The Grammar Factor: e-newsletters on writing, under the pump

The Grammar Factor: florid language of political reporting, notes and note

The Grammar Factor: hanging hyphens, compound adjectives, 20 years’ or years experience

The Grammar Factor: name change, online pricing change, apostrophes with ‘every’

The Grammar Factor: numbers in business writing, apostrophes in place names

The Grammar Factor: online board paper course, v. for versus, punctuation with viz.

The Grammar Factor: parts of speech/word classes, initial capital letters

The Grammar Factor: power of four, email webinar, ESL Grammar

The Grammar Factor: punctuation with abbreviations, collective nouns, podcasts

The Grammar Factor: punctuation with brackets, provided, solely, Facebook group

The Grammar Factor: punctuation with however, which and that, board papers

The Grammar Factor: shortened words, email greetings, dependent/dependant

The Grammar Factor: simply, mondegreens, question marks and quotes

The Grammar Factor: spacing after end punctuation, capitals

The Grammar Factor: styles with lists, gender-neutral pronoun, tree failure

The Grammar Factor: website relaunch offer, quotes within quotes

The Grammar Factor: words, words, words, farthest/furthest

The Grammar Factor: Write to Govern, dependent/dependant, spelling

The Grammar Factor: writing in the third person, double possessive

The Grammar Factor: writing standards, while/whilst, can?

The Grammar Factor: writing styles, apostrophes, appendices/appendixes

The role of hyphens in writing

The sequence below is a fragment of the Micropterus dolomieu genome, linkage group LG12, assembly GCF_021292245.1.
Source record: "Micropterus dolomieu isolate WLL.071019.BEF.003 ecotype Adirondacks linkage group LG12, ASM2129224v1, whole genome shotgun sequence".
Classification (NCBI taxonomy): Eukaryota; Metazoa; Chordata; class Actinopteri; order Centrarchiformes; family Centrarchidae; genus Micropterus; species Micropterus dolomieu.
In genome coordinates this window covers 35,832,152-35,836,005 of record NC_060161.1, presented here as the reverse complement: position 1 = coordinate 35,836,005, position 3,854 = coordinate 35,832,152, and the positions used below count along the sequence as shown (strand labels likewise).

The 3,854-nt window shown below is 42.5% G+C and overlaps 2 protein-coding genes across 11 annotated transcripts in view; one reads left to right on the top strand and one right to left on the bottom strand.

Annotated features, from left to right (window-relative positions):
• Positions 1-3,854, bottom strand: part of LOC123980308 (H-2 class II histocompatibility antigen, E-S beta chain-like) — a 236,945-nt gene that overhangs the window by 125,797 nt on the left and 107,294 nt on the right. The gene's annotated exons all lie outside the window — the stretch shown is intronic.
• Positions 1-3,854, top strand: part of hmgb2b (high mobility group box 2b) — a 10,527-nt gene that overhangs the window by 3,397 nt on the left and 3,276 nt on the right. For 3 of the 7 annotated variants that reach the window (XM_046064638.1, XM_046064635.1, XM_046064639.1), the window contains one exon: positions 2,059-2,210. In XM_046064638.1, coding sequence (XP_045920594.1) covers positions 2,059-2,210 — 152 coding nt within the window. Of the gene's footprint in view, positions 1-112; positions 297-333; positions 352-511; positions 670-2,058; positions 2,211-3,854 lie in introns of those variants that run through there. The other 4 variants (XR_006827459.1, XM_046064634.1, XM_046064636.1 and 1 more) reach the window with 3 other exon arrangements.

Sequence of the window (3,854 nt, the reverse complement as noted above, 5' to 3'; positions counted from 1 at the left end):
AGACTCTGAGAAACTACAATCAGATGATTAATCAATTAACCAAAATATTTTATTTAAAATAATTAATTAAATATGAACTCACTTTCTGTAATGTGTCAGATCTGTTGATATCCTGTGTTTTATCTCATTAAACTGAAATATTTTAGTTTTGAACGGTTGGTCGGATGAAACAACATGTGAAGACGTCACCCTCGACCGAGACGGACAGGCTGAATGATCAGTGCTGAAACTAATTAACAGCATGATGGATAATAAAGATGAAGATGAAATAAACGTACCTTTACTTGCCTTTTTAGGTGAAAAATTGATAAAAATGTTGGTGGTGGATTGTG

The subjunctive mood

There, they’re, their

Title and sentence case

Titled or entitled?

Top 10 grammar myths: data is plural so must take a plural verb

Top 10 grammar myths: none always takes a singular verb

Top 10 grammar myths: you can’t start a sentence with And or But

Top 10 grammar myths: you must always use the active voice and never mix active and passive

Top 10 grammar myths: you must distinguish between as and like

Top 10 grammar myths: you must not end a sentence with a preposition

Top 10 grammar myths: you must not split an infinitive

Top 10 grammar myths: you must not start a sentence with however or hopefully

Top 10 grammar myths: you must not use the singular ‘they’

Top 10 grammar myths: you must say ‘it is I’ not ‘it is me’

Top 10 grammar tips: affect and effect

Top 10 grammar tips: company names – singular or plural?

Top 10 grammar tips: dependent and dependant

Top 10 grammar tips: I and me

Top 10 grammar tips: its and it’s

Top 10 grammar tips: modifier problems

Top 10 grammar tips: unclear pronoun referencing

Top 10 grammar tips: which and that

Top 10 grammar tips: who and whom

Toward and towards

Unchartered and uncharted

Verbalising nouns

Verbs – using the future tense

Verbs – using the past tense

Verbs – using the present tense

Web address styles

What and which

Whatever

Which and that

While or whilst?

Who and that

Who and whom

Why we contract ‘will not’ to ‘won’t’

Word teasers

Writing style tip: how to avoid sexist language

Writing style tip: how to use different types of brackets

Writing style tip: how to use ellipses

Writing style tip: how to use legal and government terms

Writing style tip: how to use shortened word forms

Writing style tip: how to write about money

Writing style tip: how to write dates

Writing style tip: how to write greetings and sign-offs

Writing style tip: how to write numbers

‘Had better’ plus verb

‘One or more is’ or ‘one or more are’?

‘Reason is that’ versus ‘reason is because’

‘Than I’ versus ‘than me’

‘Used to do’ and ‘be used to’